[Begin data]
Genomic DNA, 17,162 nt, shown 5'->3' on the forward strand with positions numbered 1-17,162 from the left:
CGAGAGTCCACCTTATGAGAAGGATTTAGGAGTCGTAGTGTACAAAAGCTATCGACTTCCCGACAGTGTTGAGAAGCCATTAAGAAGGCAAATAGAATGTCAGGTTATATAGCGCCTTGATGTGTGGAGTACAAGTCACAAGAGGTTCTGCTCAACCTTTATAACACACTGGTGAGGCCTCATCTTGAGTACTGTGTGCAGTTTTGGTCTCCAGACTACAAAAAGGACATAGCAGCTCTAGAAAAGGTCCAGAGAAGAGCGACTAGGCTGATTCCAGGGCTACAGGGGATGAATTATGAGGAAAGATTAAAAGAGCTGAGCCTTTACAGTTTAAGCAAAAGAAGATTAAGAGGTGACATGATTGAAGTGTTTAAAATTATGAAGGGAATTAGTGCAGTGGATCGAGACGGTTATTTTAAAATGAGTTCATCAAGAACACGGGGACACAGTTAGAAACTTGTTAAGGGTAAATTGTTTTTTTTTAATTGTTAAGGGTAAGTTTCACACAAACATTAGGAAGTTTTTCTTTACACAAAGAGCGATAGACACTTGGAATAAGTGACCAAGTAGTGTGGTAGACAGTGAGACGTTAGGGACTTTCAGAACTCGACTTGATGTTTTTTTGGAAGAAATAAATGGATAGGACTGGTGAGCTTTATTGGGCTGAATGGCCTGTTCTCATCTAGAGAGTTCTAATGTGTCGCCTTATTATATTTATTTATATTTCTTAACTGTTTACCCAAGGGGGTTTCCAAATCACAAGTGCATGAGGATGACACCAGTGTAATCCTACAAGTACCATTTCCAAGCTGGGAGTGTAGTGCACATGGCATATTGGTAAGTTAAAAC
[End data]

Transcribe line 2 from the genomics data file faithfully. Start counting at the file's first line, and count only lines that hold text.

CGAGAGTCCACCTTATGAGAAGGATTTAGGAGTCGTAGTGTACAAAAGCTATCGACTTCCCGACAGTGTTGAGAAGCCATTAAGAAGGCAAATAGAATGTCAGGTTATATAGCGCCTTGATGTGTGGAGTACAAGTCACAAGAGGTTCTGCTCAACCTTTATAACACACTGGTGAGGCCTCATCTTGAGTACTGTGTGCAGTTTTGGTCTCCAGACTACAAAAAGGACATAGCAGCTCTAGAAAAGGTCCAGAGAAGAGCGACTAGGCTGATTCCAGGGCTACAGGGGATGAATTATGAGGAAAGATTAAAAGAGCTGAGCCTTTACAGTTTAAGCAAAAGAAGATTAAGAGGTGACATGATTGAAGTGTTTAAAATTATGAAGGGAATTAGTGCAGTGGATCGAGACGGTTATTTTAAAATGAGTTCATCAAGAACACGGGGACACAGTTAGAAACTTGTTAAGGGTAAATTGTTTTTTTTTAATTGTTAAGGGTAAGTTTCACACAAACATTAGGAAGTTTTTCTTTACACAAAGAGCGATAGACACTTGGAATAAGTGACCAAGTAGTGTGGTAGACAGTGAGACGTTAGGGACTTTCAGAACTCGACTTGATGTTTTTTTGGAAGAAATAAATGGATAGGACTGGTGAGCTTTATTGGGCTGAATGGCCTGTTCTCATCTAGAGAGTTCTAATGTGTCGCCTTATTATATTTATTTATATTTCTTAACTGTTTACCCAAGGGGGTTTCCAAATCACAAGTGCATGAGGATGACACCAGTGTAATCCTACAAGTACCATTTCCAAGCTGGGAGTGTAGTGCACATGGCATATTGGTAAGTTAAAAC